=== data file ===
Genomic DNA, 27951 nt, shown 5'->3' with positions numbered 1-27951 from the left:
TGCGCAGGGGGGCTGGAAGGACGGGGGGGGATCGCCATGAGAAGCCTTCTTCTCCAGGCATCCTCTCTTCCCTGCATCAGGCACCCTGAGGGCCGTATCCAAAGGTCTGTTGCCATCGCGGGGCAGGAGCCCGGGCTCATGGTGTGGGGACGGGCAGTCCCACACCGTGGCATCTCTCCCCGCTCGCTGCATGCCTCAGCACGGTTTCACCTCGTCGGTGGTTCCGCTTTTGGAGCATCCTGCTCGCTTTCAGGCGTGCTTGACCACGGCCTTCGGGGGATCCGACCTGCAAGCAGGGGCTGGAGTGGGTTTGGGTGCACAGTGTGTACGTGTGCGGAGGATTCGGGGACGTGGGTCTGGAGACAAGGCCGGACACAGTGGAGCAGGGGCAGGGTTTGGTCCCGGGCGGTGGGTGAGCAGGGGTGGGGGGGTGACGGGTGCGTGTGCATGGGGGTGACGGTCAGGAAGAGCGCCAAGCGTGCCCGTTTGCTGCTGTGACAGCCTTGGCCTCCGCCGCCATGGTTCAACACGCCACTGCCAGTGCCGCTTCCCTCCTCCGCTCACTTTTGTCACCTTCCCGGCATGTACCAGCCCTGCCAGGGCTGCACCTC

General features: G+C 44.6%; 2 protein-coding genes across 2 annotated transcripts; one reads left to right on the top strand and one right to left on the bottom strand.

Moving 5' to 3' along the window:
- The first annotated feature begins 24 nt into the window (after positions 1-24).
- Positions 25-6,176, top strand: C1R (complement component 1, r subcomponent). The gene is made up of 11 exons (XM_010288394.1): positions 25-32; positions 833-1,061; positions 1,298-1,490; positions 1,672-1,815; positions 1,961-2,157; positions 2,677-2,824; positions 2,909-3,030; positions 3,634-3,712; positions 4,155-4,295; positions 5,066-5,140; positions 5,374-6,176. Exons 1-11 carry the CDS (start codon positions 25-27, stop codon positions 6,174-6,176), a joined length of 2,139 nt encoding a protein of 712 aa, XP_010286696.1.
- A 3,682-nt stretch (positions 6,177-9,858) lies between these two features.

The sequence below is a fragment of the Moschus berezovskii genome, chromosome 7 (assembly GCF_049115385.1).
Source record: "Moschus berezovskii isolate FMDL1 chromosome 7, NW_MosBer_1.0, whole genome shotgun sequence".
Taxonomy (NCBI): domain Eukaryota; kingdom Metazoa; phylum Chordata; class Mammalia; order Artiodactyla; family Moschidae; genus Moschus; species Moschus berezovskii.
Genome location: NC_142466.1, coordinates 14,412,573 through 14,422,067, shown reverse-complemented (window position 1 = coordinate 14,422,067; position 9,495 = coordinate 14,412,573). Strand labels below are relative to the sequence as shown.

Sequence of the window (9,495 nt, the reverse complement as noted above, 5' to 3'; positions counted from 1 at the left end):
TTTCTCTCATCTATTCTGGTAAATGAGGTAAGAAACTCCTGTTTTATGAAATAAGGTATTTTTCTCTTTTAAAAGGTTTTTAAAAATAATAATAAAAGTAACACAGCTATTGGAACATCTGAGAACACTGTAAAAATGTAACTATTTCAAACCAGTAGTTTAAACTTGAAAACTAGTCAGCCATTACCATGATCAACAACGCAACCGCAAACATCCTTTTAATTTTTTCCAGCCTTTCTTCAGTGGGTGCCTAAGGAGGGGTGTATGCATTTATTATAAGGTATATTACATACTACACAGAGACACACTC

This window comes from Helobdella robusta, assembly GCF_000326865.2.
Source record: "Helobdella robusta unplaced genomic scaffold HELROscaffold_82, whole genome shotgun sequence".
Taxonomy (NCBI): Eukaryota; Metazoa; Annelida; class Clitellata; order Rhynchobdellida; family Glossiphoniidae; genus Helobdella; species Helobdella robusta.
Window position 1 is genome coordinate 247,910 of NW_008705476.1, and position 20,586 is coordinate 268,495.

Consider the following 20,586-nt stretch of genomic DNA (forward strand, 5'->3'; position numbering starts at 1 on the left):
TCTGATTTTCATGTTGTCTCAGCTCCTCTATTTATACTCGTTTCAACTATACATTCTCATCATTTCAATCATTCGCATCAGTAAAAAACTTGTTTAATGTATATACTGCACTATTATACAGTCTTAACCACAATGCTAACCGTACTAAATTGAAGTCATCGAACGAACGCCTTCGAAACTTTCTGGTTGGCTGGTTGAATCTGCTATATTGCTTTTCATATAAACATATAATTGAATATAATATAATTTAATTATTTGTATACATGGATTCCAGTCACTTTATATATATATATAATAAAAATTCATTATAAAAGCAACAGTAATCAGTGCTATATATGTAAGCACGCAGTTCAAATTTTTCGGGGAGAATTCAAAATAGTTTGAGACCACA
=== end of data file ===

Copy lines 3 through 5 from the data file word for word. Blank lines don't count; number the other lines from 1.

General features: G+C 44.6%; 2 protein-coding genes across 2 annotated transcripts; one reads left to right on the top strand and one right to left on the bottom strand.

Moving 5' to 3' along the window:
- The first annotated feature begins 24 nt into the window (after positions 1-24).